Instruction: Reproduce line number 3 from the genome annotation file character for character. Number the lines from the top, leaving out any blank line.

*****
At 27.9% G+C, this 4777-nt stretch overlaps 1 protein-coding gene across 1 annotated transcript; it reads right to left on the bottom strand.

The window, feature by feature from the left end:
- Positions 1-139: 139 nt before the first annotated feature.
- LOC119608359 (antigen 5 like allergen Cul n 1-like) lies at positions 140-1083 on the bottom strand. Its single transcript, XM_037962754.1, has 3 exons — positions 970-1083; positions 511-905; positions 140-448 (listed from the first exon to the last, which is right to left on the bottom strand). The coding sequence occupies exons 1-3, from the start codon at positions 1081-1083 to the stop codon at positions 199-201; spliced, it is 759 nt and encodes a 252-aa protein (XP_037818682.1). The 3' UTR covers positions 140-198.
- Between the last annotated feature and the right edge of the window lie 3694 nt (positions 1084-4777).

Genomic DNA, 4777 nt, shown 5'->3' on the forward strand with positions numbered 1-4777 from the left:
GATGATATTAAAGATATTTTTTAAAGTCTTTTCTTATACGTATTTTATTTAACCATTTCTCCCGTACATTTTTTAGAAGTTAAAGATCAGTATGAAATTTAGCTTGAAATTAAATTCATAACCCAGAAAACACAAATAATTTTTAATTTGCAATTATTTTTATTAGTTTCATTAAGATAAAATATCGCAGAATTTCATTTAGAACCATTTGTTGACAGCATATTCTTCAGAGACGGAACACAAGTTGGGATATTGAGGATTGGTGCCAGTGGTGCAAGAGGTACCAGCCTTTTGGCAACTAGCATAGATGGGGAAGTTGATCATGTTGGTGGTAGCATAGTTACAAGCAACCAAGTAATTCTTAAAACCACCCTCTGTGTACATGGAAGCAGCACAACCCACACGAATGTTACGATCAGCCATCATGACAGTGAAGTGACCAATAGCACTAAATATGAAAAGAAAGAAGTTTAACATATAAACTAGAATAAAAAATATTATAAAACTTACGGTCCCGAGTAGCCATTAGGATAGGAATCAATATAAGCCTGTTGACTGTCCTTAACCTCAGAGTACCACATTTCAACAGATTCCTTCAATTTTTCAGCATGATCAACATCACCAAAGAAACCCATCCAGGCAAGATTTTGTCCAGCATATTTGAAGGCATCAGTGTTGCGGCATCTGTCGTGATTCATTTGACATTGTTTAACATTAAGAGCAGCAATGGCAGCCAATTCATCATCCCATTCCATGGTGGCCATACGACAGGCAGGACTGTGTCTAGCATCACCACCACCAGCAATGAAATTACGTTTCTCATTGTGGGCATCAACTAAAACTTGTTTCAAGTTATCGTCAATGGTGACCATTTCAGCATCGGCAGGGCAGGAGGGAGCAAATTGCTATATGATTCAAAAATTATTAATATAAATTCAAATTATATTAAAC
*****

- Positions 1-139: 139 nt before the first annotated feature.